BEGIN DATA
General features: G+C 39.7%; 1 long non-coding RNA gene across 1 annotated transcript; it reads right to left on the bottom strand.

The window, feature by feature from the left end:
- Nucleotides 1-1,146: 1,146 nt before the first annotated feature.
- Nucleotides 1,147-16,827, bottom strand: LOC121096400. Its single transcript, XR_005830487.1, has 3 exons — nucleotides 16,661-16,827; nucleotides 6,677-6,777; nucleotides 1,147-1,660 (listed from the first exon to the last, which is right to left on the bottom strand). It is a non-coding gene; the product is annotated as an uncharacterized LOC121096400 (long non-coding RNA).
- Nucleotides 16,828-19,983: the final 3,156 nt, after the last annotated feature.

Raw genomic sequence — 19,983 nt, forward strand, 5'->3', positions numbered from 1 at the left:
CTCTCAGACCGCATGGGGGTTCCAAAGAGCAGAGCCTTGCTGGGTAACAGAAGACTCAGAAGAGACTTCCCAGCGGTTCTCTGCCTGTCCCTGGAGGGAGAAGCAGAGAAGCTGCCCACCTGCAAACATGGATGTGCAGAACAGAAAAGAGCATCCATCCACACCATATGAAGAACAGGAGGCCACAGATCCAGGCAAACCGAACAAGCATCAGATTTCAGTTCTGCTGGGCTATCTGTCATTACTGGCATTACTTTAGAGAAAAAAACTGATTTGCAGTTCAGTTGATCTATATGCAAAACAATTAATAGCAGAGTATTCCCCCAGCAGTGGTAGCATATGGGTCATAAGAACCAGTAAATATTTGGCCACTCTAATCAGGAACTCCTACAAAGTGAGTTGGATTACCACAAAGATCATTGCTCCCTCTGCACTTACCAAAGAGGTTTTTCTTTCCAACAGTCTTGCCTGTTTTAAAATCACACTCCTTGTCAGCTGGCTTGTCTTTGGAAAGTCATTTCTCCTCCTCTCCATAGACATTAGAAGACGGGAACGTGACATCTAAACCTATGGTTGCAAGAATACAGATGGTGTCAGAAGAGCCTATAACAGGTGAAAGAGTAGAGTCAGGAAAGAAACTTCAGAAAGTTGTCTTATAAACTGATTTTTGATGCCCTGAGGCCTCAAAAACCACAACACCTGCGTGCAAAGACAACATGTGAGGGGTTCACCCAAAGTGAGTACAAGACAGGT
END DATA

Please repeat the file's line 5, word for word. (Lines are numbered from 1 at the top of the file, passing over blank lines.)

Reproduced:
- Nucleotides 16,828-19,983: the final 3,156 nt, after the last annotated feature.